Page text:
The aim I want to pursue through this paper is identifying institution, other than “rule of law” and “governments”, as sources of comparative advantage. In order to fulfil my purpose I will analyze what is comparative advantage in international trade starting from Ricardo’s theory and moving on to Heckscher-Ohlin model. Firstly, for a better understanding, I am going to point out which are the differences between comparative and absolute advantage and which are the classical sources pointed out through the two models above named that determine the comparative advantage. Then I will move to the core part of this paper trying to analyze which are the institutions causing comparative advantage such as financial development, labor-market institutions
The Heckscher-Ohlin model of international trade argues that comparative advantage arises from differences in factor endowments (Rogowski, p. 3). Factors, in this case, being basic tools of production. It states that a country’s abundant factors will cheaper to export its scarce factors easy to import, or in other words, goods will be produced where it is cheapest to produce them (Oatley, 2014, p. 52). Countries like the U.S., for example, have lots of capital with little labor, while China is the opposite. These different factors shape the cost of production, as these countries abundant factors will be cheaper to employ than its scarce factors.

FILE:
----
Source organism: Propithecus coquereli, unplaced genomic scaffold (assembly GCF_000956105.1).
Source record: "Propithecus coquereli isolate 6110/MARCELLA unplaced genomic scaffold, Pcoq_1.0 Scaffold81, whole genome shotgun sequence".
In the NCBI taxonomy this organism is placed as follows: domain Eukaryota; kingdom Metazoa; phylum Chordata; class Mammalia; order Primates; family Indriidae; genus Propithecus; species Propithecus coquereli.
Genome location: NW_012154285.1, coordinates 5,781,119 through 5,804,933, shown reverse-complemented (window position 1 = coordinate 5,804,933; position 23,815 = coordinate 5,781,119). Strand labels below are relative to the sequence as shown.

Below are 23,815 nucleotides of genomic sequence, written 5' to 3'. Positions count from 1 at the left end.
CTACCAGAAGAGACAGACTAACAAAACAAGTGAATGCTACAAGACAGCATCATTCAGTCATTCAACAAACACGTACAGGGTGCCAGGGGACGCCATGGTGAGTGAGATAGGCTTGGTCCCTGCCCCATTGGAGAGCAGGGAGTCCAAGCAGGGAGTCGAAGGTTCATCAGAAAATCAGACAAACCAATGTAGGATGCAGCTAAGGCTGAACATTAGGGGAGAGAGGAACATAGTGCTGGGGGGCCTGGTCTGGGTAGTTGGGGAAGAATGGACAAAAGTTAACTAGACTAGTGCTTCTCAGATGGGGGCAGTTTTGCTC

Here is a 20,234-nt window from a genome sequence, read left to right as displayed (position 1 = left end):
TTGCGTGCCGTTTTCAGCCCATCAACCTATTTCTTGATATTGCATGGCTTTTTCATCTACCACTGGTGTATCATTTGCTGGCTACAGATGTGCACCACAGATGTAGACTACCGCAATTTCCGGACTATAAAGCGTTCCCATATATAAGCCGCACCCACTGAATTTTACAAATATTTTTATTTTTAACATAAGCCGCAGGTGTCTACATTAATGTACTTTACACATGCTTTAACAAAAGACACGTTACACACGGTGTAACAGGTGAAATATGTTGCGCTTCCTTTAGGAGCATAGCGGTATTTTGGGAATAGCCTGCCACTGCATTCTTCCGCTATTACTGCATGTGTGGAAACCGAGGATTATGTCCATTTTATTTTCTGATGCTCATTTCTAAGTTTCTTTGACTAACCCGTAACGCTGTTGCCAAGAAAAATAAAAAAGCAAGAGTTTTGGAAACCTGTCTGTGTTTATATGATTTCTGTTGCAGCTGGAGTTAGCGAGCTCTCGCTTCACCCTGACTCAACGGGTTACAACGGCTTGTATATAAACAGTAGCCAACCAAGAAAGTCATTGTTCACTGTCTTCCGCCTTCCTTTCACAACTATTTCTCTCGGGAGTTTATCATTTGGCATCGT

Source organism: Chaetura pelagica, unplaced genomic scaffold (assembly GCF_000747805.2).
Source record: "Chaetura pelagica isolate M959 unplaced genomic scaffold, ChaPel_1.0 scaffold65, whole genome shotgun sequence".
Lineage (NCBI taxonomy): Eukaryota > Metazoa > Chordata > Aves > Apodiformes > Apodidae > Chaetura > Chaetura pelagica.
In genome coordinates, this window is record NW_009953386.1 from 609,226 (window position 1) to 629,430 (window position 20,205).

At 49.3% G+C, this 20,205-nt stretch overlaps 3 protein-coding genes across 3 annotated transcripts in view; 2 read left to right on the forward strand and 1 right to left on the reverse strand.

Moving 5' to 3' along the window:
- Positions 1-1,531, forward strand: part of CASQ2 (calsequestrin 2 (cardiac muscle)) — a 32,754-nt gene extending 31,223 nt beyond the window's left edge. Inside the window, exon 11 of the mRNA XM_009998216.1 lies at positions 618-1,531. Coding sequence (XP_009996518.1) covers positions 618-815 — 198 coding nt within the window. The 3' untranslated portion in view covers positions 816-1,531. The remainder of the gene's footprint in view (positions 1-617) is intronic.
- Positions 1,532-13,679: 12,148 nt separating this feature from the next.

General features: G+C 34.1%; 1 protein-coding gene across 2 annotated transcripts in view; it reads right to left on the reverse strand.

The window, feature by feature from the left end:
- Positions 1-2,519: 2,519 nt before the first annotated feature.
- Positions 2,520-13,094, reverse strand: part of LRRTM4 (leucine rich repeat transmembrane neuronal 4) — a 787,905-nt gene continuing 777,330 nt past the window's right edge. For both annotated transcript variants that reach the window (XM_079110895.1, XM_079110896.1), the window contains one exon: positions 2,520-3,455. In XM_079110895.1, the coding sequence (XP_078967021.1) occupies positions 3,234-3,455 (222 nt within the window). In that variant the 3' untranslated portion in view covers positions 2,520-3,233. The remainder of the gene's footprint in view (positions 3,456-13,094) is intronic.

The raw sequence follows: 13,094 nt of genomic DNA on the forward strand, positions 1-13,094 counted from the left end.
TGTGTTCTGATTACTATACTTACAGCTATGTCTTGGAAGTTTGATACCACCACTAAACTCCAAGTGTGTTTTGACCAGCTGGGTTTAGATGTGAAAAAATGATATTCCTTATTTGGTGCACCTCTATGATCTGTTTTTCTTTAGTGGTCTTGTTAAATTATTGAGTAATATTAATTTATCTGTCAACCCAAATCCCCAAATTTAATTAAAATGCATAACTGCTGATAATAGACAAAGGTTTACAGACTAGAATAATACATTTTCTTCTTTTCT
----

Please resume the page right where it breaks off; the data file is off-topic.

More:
According to Adam Smith 1776) in…... a country has an absolute advantage in producing the product when it is more efficient in making that product than any other country. If two countries specialise in producing different products and trade amongst themselves, both these countries will have more of both products available to them for consumption (in which each has an absolute advantage) 2.2. Neoclassical Trade theory This is also known as Comparative Advantage. (David Ricardo1817) stated that if one country has an absolute advantage in producing two products over another country, trading with that other country will still yield more output for both countries than if the more efficient producer did everything for themselves. The country with
Nevertheless, Adam Smith (1976) and David Ricardo (1817),there came a strong wave of arguments against of the idea of mercantilists view by classical school of thoughts, classical school basically contend that it is not through high restriction of imports, but it is the expansion of stocks of human and man natural resource that boost the wealth of nation, their line of argument relies on the concept of absolute advantage Adam smith and comparative advantage (Ricardo).According to the former, a nation can only better off if only if the other is made worth off, otherwise trade will not be possible, but the latter advocate that a nation engaged in production and trade activities in the commodity where it has comparative advantage. The two are
The Wealth of Nations is a book that has stood the test of time for scholars interested in economics for hundreds of years. The theories of Adam Smith were revolutionary in the way that they set up modern capitalism. In this essay, I will go over Smith’s views on the gains of specialization, the role of government in the economy, and the relationship between workers, landowners, and capitalists. One of the first principles Smith introduces is the idea of specialization. His theory was that people should work in the areas they are skilled in.